An antipope (Latin: antipapa) is a person who, in opposition to the lawful pope, makes a significant attempt to occupy the position of Bishop of Rome and leader of the Catholic Church.[1] At times between the 3rd and mid-15th centuries, antipopes were supported by important factions within the Church itself and by secular rulers.

Sometimes it was difficult to distinguish which of two claimants should be called pope and which antipope, as in the case of Pope Leo VIII and Pope Benedict V.[2]

Persons who merely claim to be pope and have few followers, such as the modern sedevacantist antipopes, are not classified with the historical antipopes.


Hippolytus of Rome (d. 235) is commonly considered to be the earliest antipope, as he headed a separate group within the Church in Rome against Pope Callixtus I. Hippolytus was reconciled to Callixtus's second successor, Pope Pontian, and both he and Pontian are honoured as saints by the Catholic Church with a shared feast day on 13 August. Whether two or more persons have been confused in this account of Hippolytus[3] and whether Hippolytus actually declared himself to be the Bishop of Rome, remains unclear, since no such claim by Hippolytus has been cited in the writings attributed to him.

Eusebius quotes[4] from an unnamed earlier writer the story of Natalius, a 3rd-century priest who accepted the bishopric of the Adoptionists,[5] a heretical group in Rome. Natalius soon repented and tearfully begged Pope Zephyrinus to receive him into communion.[6][7]

Novatian (d. 258), another third-century figure, certainly claimed the See of Rome in opposition to Pope Cornelius, and if Natalius and Hippolytus were excluded because of the uncertainties concerning them, Novatian could then be said to be the first antipope.

The period in which antipopes were most numerous was during the struggles between the popes and the Holy Roman Emperors of the 11th and 12th centuries. The emperors frequently imposed their own nominees to further their own causes. The popes, likewise, sometimes sponsored rival imperial claimants (anti-kings) in Germany to overcome a particular emperor.

The Western Schism—which began in 1378, when the French cardinals, claiming that the election of Pope Urban VI was invalid, elected antipope Clement VII as a rival to the Roman Pope—led eventually to two competing lines of antipopes: the Avignon line (Clement VII took up residence in Avignon, France), and the Pisan line. The Pisan line, which began in 1409, was named after the town of Pisa, Italy, where the (Pisan) council had elected antipope Alexander V as a third claimant. To end the schism, in May 1415, the Council of Constance deposed antipope John XXIII of the Pisan line. Pope Gregory XII of the Roman line resigned in July 1415. In 1417, the Council also formally deposed antipope Benedict XIII of Avignon, but he refused to resign. Afterwards, Pope Martin V was elected and was accepted everywhere except in the small and rapidly diminishing area that remained faithful to Benedict XIII. The scandal of the Western Schism created anti-papal sentiment and fed into the Protestant Reformation at the turn of the 16th century.[citation needed]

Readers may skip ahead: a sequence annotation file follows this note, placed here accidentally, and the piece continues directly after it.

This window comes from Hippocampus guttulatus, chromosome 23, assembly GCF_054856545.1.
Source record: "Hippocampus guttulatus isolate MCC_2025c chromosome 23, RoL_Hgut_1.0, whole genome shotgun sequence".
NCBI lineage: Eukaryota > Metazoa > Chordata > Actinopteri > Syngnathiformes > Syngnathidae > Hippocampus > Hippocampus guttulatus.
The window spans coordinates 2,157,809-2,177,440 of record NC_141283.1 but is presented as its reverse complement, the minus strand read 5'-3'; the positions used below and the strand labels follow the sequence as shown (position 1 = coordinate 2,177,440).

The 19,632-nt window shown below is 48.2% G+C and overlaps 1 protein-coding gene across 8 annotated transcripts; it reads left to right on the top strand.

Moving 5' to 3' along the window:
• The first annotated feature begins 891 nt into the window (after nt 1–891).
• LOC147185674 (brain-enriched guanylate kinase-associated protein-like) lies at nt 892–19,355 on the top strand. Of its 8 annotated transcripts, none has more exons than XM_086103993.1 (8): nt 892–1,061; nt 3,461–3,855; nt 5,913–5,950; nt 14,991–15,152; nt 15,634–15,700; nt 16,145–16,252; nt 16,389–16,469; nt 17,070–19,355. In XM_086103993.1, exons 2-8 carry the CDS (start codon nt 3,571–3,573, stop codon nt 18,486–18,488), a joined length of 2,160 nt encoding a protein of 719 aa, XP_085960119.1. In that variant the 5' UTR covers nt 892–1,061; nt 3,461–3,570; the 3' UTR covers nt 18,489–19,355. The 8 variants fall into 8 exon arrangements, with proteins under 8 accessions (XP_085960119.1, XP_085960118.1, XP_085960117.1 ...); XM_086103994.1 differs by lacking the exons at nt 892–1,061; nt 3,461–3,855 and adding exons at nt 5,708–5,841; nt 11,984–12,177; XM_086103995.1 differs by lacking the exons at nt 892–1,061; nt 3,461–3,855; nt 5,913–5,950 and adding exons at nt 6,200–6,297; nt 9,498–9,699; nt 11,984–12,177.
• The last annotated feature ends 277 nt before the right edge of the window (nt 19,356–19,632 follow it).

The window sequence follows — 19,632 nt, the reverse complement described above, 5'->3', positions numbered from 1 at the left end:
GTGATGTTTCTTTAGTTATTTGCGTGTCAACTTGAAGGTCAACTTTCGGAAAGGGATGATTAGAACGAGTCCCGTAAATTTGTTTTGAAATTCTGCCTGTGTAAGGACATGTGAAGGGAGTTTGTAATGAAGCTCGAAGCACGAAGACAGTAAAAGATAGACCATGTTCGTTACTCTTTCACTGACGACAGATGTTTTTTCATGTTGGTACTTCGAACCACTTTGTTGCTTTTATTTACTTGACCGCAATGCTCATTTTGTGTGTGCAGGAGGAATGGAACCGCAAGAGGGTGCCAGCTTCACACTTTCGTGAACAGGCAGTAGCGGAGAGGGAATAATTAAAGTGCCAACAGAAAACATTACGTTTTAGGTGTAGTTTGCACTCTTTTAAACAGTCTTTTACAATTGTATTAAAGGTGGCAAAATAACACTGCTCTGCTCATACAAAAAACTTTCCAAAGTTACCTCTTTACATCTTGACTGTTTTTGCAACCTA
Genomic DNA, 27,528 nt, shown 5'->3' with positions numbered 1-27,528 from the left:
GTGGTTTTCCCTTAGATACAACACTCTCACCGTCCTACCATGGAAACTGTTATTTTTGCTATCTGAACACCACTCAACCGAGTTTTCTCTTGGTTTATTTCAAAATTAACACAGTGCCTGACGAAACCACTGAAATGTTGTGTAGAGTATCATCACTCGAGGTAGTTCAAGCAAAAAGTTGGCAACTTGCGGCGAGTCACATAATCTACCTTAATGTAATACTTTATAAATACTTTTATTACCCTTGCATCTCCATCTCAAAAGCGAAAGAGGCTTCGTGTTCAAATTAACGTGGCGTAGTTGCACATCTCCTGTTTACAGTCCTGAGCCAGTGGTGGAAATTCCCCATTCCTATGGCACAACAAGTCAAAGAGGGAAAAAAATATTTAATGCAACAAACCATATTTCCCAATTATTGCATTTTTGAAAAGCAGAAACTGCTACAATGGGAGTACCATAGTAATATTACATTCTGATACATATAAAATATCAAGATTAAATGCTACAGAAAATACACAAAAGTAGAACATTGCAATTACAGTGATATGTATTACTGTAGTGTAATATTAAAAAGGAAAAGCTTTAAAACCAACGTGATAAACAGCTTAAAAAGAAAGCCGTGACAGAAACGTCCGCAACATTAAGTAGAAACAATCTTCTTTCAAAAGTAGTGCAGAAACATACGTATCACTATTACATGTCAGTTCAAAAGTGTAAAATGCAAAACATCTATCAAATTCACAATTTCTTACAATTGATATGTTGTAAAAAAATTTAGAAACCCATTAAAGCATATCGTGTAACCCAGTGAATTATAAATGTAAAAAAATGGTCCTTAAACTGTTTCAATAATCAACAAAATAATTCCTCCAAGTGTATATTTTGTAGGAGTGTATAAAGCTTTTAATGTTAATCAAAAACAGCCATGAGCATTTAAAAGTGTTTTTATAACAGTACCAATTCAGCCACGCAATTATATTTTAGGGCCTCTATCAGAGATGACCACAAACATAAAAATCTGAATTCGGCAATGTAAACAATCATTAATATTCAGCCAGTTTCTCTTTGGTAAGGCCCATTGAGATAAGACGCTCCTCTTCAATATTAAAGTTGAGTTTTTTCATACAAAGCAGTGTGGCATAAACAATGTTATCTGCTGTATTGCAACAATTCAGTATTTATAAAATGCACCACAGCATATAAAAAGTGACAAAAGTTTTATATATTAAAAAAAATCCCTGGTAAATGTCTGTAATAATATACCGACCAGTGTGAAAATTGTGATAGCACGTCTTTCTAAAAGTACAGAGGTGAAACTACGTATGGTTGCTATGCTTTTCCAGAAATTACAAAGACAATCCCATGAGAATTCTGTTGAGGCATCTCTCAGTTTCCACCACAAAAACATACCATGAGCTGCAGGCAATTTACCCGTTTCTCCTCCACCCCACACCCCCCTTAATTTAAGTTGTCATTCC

Other Languages
Afrikaans: Teenpous
Alemannisch: Gegenpapst
asturianu: Antipapa
azərbaycanca: Antipapa
Bân-lâm-gú: Tùi-li̍p kàu-hông
беларуская: Антыпапа
български: Антипапа
brezhoneg: Eneppab
català: Antipapa
dansk: Modpave
Deutsch: Gegenpapst
Ελληνικά: Αντίπαπας
español: Antipapa
Esperanto: Kontraŭpapo
euskara: Antipapa
فارسی: پادپاپ
français: Antipape
galego: Antipapa
客家語/Hak-kâ-ngî: Tui-li̍p kau-fòng
한국어: 대립교황
հայերեն: Հակապապ
hrvatski: Protupapa
Bahasa Indonesia: Anti-Paus
italiano: Antipapa
Kiswahili: Antipapa
Latina: Antipapa
Lëtzebuergesch: Géigepoopst
lietuvių: Antipopiežius
magyar: Ellenpápa
Malagasy: Antipapa
Nederlands: Tegenpaus
日本語: 対立教皇
norsk: Motpave
polski: Antypapież
português: Antipapa
română: Antipapă
русский: Антипапа
sicilianu: Antipapa
Simple English: Antipope
slovenčina: Protipápež
slovenščina: Protipapež
српски / srpski: Антипапа
srpskohrvatski / српскохрватски: Antipapa
suomi: Vastapaavi
svenska: Motpåve
Tagalog: Antipapa
Türkçe: Antipapa
українська: Антипапа
اردو: ضد پوپ
Winaray: Antipapa
粵語: 對立教宗
中文: 對立教宗